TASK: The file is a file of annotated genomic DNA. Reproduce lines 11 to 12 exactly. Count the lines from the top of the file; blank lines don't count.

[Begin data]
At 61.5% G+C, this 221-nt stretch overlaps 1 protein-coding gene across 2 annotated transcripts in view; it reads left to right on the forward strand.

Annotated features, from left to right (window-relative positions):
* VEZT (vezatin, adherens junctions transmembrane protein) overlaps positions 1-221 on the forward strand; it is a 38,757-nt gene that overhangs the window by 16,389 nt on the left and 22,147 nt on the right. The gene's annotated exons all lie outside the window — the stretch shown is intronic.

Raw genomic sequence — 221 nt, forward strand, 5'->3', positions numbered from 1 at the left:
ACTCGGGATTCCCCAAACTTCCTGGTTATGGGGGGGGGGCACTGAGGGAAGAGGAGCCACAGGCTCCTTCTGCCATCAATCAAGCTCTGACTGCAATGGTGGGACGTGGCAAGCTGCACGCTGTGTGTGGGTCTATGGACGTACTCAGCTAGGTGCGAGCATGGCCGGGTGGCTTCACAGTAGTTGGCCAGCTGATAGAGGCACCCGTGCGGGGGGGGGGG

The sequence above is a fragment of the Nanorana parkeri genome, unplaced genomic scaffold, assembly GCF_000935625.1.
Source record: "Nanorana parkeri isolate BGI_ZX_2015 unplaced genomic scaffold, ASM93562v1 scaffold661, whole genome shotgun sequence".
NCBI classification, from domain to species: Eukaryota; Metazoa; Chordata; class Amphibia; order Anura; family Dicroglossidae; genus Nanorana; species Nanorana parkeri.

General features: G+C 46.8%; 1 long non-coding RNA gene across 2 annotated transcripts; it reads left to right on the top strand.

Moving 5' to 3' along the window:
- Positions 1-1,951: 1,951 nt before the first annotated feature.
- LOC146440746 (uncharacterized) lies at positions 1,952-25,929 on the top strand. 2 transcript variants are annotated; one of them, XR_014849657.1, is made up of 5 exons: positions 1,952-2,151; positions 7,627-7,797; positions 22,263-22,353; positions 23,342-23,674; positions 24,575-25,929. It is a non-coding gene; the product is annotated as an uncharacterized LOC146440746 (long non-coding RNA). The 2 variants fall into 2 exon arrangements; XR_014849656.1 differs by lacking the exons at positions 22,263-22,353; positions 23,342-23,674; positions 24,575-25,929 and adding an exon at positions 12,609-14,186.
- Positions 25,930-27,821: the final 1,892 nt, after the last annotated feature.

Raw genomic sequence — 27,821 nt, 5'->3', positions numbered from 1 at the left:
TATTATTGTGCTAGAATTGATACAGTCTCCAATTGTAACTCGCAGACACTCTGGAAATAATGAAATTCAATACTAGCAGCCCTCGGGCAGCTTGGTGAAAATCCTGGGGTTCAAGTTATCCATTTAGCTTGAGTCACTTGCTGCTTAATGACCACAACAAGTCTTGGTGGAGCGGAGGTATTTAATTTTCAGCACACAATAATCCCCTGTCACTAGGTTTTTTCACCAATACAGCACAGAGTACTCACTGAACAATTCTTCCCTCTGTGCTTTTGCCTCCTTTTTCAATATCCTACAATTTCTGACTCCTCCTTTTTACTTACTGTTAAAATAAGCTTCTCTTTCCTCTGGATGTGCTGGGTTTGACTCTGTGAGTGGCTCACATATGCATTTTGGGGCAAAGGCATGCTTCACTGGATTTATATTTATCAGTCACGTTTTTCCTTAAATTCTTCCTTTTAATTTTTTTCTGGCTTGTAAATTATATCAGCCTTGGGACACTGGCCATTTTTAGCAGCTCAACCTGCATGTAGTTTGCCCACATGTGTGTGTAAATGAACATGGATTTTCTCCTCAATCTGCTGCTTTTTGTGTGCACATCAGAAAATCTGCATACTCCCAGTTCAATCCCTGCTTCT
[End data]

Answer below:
- Positions 1-1,951: 1,951 nt before the first annotated feature.
- LOC146440746 (uncharacterized) lies at positions 1,952-25,929 on the top strand. 2 transcript variants are annotated; one of them, XR_014849657.1, is made up of 5 exons: positions 1,952-2,151; positions 7,627-7,797; positions 22,263-22,353; positions 23,342-23,674; positions 24,575-25,929. It is a non-coding gene; the product is annotated as an uncharacterized LOC146440746 (long non-coding RNA). The 2 variants fall into 2 exon arrangements; XR_014849656.1 differs by lacking the exons at positions 22,263-22,353; positions 23,342-23,674; positions 24,575-25,929 and adding an exon at positions 12,609-14,186.